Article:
To chase certifications or to not chase certifications…. that is a question that many IT professionals have asked themselves over the years. Being a fledgling I’m pretty positive that I can’t give you any definite answers either, however the general consensus seems to be that certifications can help open the door to new opportunities. There also seems to be a greater importance in certifications earlier on in the career compared to later where experience becomes king.
I have dabbled a little when it comes to certifications already, having written the first test for my Comptia A+ certification (I really need to get around to writing the 2nd half soon). But what triggered my sudden drive to writing my ICND1 100-105 came in the form of a discount voucher through a course on Cisco Netacad. Unfortunately the voucher has a relatively short shelf life before it expires but that was just the motivation I needed to bury my face in a book and get started towards the goal.
Now as a preface I will say that I have just recently completed 2 Cisco based classes on Netacad so I’m not exactly starting from zero. My first task was to buy the official certification guide (see the featured image of this post). As supplementary study I used CBT Nuggets to help make the grind a bit of a lighter experience compared to working my way through a nearly 1000 page book. Almost every day I would tackle just one more chapter from the book and try to fit in a video or 2, continue the repetition. Luckily having an account on Netacad also meant I had access to Cisco Packet Tracer which is a network simulator. This allowed me to practice labs as if I had real Cisco routers and switches in front of me.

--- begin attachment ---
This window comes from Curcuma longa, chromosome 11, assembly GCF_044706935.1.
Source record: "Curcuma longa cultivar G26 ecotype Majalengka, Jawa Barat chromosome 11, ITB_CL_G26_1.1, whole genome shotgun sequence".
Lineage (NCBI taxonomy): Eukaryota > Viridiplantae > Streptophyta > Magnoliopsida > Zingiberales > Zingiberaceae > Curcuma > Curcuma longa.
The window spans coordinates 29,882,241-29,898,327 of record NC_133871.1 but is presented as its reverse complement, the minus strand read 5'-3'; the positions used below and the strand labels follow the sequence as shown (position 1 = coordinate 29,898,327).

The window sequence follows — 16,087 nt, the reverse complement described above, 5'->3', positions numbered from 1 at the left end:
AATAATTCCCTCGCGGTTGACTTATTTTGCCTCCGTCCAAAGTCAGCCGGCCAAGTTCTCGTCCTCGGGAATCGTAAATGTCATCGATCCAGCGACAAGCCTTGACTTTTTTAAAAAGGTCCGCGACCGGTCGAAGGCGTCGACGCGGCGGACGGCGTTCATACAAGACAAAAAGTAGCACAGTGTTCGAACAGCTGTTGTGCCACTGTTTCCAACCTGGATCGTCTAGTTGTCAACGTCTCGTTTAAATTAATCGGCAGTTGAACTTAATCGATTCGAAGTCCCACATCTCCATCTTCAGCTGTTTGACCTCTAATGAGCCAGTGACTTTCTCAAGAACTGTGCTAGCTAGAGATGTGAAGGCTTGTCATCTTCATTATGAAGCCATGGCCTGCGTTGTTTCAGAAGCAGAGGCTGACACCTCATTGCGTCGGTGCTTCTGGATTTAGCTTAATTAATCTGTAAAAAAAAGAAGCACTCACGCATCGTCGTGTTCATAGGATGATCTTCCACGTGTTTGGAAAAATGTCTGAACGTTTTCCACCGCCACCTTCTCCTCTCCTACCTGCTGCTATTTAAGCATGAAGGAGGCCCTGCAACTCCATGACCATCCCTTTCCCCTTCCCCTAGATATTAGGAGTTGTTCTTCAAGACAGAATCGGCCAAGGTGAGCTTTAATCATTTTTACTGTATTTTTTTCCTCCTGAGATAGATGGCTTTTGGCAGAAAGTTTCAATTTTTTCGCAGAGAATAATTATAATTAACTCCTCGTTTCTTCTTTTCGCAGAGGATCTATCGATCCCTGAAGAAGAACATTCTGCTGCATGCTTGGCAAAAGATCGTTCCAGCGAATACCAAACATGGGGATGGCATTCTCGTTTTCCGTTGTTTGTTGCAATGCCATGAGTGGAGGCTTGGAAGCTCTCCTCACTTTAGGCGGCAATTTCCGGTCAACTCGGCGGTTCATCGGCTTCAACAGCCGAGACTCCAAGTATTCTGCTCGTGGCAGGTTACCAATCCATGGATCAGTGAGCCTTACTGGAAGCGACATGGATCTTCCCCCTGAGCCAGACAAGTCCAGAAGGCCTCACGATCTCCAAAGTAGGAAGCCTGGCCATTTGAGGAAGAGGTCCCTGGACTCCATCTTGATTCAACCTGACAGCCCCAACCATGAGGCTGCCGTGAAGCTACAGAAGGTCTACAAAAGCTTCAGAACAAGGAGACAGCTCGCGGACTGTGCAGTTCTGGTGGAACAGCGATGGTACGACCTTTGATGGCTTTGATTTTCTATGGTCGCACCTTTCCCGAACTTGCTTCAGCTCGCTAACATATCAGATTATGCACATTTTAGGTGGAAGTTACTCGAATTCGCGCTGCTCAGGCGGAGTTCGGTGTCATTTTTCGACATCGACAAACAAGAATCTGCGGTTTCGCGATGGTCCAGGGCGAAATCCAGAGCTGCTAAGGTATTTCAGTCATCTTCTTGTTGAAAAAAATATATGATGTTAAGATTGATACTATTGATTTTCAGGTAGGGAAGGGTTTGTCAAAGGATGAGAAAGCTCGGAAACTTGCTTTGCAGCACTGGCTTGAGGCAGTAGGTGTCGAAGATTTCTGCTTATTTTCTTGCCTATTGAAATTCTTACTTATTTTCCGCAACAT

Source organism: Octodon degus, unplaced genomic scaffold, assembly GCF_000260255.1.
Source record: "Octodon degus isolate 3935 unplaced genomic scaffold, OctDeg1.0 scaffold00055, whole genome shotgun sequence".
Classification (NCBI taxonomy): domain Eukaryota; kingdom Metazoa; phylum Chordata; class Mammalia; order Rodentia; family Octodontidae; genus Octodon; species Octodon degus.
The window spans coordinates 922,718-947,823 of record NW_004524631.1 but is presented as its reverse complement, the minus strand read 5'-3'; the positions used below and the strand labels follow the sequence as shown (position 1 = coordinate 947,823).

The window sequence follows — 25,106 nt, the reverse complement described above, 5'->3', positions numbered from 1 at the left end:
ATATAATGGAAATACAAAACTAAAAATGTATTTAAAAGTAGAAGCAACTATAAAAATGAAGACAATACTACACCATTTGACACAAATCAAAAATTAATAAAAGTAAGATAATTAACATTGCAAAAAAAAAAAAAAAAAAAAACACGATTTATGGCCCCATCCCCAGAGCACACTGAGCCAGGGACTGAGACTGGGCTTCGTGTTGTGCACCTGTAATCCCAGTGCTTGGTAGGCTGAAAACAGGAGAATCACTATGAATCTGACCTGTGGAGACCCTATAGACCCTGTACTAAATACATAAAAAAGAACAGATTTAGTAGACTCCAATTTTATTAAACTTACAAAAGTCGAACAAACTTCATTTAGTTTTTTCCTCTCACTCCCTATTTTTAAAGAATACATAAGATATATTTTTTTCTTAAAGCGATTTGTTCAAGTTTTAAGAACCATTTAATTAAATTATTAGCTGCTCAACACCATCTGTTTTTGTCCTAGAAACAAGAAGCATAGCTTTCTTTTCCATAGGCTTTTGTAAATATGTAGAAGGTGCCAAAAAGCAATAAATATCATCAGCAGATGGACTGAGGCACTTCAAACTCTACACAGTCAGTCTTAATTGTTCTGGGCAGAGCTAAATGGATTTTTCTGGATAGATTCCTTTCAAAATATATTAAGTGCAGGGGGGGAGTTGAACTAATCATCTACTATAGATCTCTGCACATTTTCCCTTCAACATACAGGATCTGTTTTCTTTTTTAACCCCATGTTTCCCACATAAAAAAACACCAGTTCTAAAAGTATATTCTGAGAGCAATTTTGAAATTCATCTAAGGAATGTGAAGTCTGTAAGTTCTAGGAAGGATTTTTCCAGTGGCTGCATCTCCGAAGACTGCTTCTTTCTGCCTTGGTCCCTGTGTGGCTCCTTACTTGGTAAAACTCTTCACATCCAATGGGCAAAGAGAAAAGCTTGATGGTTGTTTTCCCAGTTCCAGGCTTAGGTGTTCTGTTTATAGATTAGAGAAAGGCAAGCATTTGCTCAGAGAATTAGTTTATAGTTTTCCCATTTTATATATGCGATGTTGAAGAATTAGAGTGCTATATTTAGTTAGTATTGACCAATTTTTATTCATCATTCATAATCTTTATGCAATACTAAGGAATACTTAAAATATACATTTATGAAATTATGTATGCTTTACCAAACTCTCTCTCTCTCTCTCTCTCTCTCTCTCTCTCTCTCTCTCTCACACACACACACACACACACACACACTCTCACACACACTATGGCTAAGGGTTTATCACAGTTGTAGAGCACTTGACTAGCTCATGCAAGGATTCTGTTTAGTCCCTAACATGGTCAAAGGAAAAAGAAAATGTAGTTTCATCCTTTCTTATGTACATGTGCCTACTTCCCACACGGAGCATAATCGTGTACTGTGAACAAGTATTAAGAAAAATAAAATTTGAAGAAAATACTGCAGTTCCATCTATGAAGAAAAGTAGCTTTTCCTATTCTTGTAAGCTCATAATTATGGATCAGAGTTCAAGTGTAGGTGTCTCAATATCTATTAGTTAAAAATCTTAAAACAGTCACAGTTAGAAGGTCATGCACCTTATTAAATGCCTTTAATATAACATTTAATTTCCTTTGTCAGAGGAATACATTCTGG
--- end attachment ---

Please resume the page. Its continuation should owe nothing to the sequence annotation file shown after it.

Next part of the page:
Moving forward from approximately 3 months of study and I finally feel I might be ready to take the test. I personally prefer to over prepare than under prepare so now the final leg of my preparation is practice tests and trying to pinpoint weak points in my knowledge. In another week or so I’ll be writing the test and hopefully using that as a stepping stone towards getting my full fledged CCNA.
Anyone who has looked into certifications in the past will also learn that there are short cuts to achieving that piece of paper. Brain dumps, leaked questions, certification camps, you name it. I personally feel that individuals which pursue those methods are missing out on excellent learning opportunities. Imagine taking a helicopter to the top of a mountain to claim that you climbed to the top, you’re missing out on the most valuable part of the journey that builds character and experience. But hey, who am I to judge?
Thanks for reading.